"This is the first time that anyone has measured the swimming energy benefit of bumpy shark skin compared with smooth skin," said George Lauder, a biologist at Harvard University in Cambridge, Massachusetts.

The 3D printed shark skin boosted swimming speeds by up to 6.6 percent, the study noted. Shark skins are composed of microscopic tooth like scales, called denticles. These tiny bumps disrupt the flow of water as the animal swims, reducing drag.

In the experiment, the researchers took a high-resolution scan of the skin surface of a shortfin 'mako' shark. To create the actual skin, they used a 3D printer to embed artificial scales into a flexible membrane.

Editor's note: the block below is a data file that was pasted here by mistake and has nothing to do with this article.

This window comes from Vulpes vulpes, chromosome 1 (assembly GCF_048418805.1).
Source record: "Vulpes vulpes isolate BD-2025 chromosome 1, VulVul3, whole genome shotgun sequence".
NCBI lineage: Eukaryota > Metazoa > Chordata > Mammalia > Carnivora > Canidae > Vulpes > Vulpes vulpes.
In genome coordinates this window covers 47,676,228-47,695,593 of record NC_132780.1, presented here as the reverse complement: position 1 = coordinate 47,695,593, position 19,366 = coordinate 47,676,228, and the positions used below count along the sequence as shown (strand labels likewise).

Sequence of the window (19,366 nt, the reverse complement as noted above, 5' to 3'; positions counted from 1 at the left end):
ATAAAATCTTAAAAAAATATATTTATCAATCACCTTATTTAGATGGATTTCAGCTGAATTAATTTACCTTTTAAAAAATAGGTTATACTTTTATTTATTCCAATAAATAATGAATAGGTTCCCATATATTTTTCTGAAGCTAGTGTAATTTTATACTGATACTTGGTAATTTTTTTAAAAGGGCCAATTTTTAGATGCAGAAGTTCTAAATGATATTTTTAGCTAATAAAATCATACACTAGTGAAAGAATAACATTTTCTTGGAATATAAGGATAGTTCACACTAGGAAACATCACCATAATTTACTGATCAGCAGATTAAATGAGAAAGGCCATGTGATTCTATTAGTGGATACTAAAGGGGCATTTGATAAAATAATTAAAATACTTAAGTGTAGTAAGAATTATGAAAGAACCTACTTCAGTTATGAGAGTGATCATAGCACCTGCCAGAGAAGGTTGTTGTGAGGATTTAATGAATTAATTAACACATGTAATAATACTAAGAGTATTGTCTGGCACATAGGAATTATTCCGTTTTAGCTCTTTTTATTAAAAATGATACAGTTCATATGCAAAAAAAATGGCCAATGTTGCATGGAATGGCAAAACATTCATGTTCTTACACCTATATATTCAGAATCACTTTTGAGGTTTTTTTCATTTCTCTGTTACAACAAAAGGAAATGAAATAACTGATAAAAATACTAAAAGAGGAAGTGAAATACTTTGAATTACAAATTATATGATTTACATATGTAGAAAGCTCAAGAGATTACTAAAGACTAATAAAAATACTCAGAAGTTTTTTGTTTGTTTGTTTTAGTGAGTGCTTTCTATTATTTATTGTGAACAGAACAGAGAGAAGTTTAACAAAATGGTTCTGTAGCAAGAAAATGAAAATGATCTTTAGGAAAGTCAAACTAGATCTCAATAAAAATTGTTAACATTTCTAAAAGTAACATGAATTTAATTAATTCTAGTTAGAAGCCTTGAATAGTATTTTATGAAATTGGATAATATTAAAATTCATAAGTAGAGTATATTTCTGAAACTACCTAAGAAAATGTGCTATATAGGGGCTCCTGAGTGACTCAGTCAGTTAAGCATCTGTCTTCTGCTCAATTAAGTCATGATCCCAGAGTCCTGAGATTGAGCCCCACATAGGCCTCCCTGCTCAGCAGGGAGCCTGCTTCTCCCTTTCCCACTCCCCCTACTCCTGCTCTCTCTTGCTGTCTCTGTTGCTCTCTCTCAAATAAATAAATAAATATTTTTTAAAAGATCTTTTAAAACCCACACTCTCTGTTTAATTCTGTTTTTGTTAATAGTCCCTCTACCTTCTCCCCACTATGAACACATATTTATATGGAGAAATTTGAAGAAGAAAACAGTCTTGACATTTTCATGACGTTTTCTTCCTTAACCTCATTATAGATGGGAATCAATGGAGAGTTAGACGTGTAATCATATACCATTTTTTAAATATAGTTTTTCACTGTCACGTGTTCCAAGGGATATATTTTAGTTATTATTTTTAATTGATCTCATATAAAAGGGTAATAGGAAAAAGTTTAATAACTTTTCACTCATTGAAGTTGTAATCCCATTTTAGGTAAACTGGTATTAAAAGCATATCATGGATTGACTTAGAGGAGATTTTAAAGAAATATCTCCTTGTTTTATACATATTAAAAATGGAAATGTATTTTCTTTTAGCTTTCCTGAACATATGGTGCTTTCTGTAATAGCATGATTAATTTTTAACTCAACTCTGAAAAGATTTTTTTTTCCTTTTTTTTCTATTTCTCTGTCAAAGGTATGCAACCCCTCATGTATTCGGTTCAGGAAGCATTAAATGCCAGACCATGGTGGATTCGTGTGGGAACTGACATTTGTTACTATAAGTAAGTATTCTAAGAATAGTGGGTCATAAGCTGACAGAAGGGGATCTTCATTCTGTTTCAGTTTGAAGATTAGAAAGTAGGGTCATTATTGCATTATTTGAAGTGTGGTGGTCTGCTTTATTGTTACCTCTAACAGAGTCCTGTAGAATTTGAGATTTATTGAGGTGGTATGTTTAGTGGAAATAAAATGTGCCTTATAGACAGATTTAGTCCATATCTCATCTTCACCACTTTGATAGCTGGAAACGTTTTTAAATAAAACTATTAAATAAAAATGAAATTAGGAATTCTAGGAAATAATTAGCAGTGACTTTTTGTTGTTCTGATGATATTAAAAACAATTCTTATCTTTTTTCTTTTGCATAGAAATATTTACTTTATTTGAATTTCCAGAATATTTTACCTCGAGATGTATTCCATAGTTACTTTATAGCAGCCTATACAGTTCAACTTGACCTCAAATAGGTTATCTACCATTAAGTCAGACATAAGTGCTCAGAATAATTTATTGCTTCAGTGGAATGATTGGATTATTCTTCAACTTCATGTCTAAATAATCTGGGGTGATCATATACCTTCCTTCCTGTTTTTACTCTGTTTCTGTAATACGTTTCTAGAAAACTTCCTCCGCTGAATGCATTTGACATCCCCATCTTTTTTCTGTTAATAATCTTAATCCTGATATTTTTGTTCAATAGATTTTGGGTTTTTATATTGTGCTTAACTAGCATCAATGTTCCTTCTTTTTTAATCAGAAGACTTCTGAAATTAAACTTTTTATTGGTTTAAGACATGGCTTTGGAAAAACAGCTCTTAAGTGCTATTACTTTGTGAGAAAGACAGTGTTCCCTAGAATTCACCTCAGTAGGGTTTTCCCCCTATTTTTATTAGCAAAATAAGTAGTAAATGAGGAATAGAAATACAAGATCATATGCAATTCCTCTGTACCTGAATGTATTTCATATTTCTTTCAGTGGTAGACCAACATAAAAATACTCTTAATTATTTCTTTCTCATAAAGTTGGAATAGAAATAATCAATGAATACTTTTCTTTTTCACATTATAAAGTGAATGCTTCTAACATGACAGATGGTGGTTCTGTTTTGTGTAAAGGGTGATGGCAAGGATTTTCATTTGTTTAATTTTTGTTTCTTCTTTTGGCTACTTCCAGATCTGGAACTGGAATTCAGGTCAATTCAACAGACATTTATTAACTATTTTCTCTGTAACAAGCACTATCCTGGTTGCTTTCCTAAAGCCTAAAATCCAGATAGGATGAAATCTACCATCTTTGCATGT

They then used a scanning electron micrograph to image the fake skin and affixed the artificial skin to both sides of a flexible foil that was kept still or was made to flap like a swimming shark, and put it in a tank of flowing water.

Compared with the smooth foil alone, the foil with the artificial skin reduced drag by 8.7 percent at the lowest water flow speeds. At the highest flow speed, the fake skin actually produced 15 percent more drag than the smooth surface did standing still.

When the researchers flapped the foil like a fish 1.5 times per second, the shark skin improved swimming speed by 6.6 percent - using 5.9 percent less energy, the results showed. The study appeared in the Journal of Experimental Biology.


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